2) V. Iurchuk, D. Schick, J. Bran, D. Colson, A. Forget, D. Halley, A. Koc, M. Reinhardt, C. Kwamen, N. A. Morley, M. Bargheer, M. Viret, R. Gumeniuk, B. Doudin and B. Kundys, Physical Review Letters, 117, 107403, (2016)

This paper describes the novel use of light to change the strain state of a ferroelectric/ferromagnetic (FE/FM) heterostructure. The light is used to write a new permanent magnetic state to the FM layer by changing the strain state of the FE layer. The original magnetic state is recovered by the application of a voltage to the FE layer. These heterostructures offer a low power alternative to existing current based magnetic switching systems.

3) W-G Yang, N A Morley, J Sharp, Y Tian and W M Rainforth, Applied Physics Letters, 108, 012901, (2016)

This paper studies how thin Ti layers change the magnetoelectric coupling between ferroelectric and ferromagnetic layers. It was found that the Ti layer changed the texture of the ferromagnetic layer, thus the ferromagnetic anisotropy changed from uniaxial to isotropic, allowing the magnetoelastic anisotropy to dominate. Thus on applying a voltage to the ferroelectric layer, changed the ferromagnetic magnetisation from an easy axis to a hard axis, as well as increase the magnetoelectric coupling. The change in magnetisation on the application of an applied voltage is repeatable, thus provides a low power alternative to current based magnetic switch devices.

4) N A Morley, R Dost, A S L Lingam and A Barlow, Applied Surface Science, 359, 704-713, (2015)

This paper investigates how the interface between conjugate polymers and magnetic thin films influences the magnetic anisotropy and the spin current. It was determined that the polymer morphology changes the magnetic layer anisotropy, such that both uniaxial and isotropic films were measured. It was also determined that the sulphur and carbon within the polymers interacted with the magnetic layer to form new species at the interface. These new species will affect the spin injection between the layers. The results are important in the design of organic spin devices, so to achieve a large spin current within the device, hence increase sensitivity.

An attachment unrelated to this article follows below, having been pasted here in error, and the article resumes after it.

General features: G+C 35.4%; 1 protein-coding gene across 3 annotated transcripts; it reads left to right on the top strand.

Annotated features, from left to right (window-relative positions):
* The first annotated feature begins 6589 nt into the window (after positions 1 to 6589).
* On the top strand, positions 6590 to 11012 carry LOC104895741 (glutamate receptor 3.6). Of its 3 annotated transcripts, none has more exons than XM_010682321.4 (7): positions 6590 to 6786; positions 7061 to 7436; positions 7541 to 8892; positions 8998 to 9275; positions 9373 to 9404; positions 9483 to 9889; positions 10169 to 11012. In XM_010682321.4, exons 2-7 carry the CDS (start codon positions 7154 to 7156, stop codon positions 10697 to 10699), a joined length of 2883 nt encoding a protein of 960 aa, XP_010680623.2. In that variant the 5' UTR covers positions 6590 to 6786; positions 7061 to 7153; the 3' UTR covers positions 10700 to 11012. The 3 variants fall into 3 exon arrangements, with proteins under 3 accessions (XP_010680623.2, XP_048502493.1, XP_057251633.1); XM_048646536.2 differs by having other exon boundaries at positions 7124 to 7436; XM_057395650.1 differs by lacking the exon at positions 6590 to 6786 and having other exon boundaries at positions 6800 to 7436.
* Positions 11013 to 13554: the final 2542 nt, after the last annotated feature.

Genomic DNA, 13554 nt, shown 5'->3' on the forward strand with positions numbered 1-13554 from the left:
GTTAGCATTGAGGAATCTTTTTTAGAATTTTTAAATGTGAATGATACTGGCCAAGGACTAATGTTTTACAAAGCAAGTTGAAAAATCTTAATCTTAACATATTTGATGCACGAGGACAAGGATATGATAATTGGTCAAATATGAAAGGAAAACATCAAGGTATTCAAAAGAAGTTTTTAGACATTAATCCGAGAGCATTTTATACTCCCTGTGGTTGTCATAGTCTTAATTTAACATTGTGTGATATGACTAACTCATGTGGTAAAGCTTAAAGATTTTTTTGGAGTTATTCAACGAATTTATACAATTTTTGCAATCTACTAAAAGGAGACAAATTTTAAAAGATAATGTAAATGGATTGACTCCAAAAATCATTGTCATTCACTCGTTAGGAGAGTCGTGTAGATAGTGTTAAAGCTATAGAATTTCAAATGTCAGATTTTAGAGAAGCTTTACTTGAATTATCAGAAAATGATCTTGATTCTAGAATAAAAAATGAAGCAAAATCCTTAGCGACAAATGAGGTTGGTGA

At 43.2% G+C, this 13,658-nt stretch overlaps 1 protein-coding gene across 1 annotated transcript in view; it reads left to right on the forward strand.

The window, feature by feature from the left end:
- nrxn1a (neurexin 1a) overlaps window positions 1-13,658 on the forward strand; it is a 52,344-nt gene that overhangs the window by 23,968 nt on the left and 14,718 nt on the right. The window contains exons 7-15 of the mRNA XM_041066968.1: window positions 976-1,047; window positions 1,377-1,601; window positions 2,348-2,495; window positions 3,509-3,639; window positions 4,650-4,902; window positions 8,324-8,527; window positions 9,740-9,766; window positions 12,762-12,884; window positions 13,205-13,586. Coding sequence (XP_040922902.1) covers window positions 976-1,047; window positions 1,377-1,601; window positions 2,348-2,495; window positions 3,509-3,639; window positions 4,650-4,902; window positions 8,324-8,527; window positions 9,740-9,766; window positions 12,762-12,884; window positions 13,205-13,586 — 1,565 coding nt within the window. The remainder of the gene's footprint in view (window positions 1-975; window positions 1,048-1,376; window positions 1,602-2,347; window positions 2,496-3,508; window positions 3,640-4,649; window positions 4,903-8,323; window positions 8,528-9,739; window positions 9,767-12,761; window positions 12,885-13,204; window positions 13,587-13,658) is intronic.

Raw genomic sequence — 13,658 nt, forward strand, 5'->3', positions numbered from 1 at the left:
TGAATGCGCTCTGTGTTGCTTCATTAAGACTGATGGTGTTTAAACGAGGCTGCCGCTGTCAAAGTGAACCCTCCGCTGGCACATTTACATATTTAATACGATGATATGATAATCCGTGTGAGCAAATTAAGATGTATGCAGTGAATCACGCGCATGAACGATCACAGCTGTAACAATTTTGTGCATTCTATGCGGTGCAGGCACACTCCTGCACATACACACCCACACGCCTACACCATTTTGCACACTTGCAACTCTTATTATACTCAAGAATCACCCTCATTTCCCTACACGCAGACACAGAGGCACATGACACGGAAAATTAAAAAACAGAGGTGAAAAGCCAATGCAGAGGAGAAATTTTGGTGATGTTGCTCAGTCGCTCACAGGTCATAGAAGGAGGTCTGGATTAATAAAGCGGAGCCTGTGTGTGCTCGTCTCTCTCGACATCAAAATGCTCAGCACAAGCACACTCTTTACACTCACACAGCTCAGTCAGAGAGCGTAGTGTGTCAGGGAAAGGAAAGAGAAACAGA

Professor Ian M. Reaney joined the Department of Materials Science and Engineering in 1994, as a PDRA, then as a Lecturer from 1995 followed by eventual promotion to Professor in 2007. Ian was appointed to the Dyson Chair in Ceramics at the Materials Science and Engineering at the University of Sheffield in January 2017. He is also an Adjunct Professor at Pennsylvania State University, USA and at the University of Aveiro, Portugal. Ian has been awarded over £20M in career income for engineering research. His 300 scientific papers receive 1100 citations per year (more than 10,000 total citations), 23 papers having over 100 citations. He has given over 25 invited presentations a major conferences in the last 5 years. His career H-index = 52 (H5 = 38) (Googlescholar). He won 'best Knowledge Transfer Partnership based on EPSRC funded research’, 2008 and was the recipient of the Edward C. Henry award for best paper in the J. American Ceramics Society (Electronic Division) 2001.

Recent Papers

1) Integrated hybrid life cycle assessment and supply chain environmental profile evaluations of lead-based (lead zirconate titanate) versus lead-free (potassium sodium niobate) piezoelectric ceramics, T Ibn-Mohammed, SCL Koh, IM Reaney, A Acquaye, D Wang, S Taylor, Energy & Environmental Science 9 (11), 3495-3520, 2016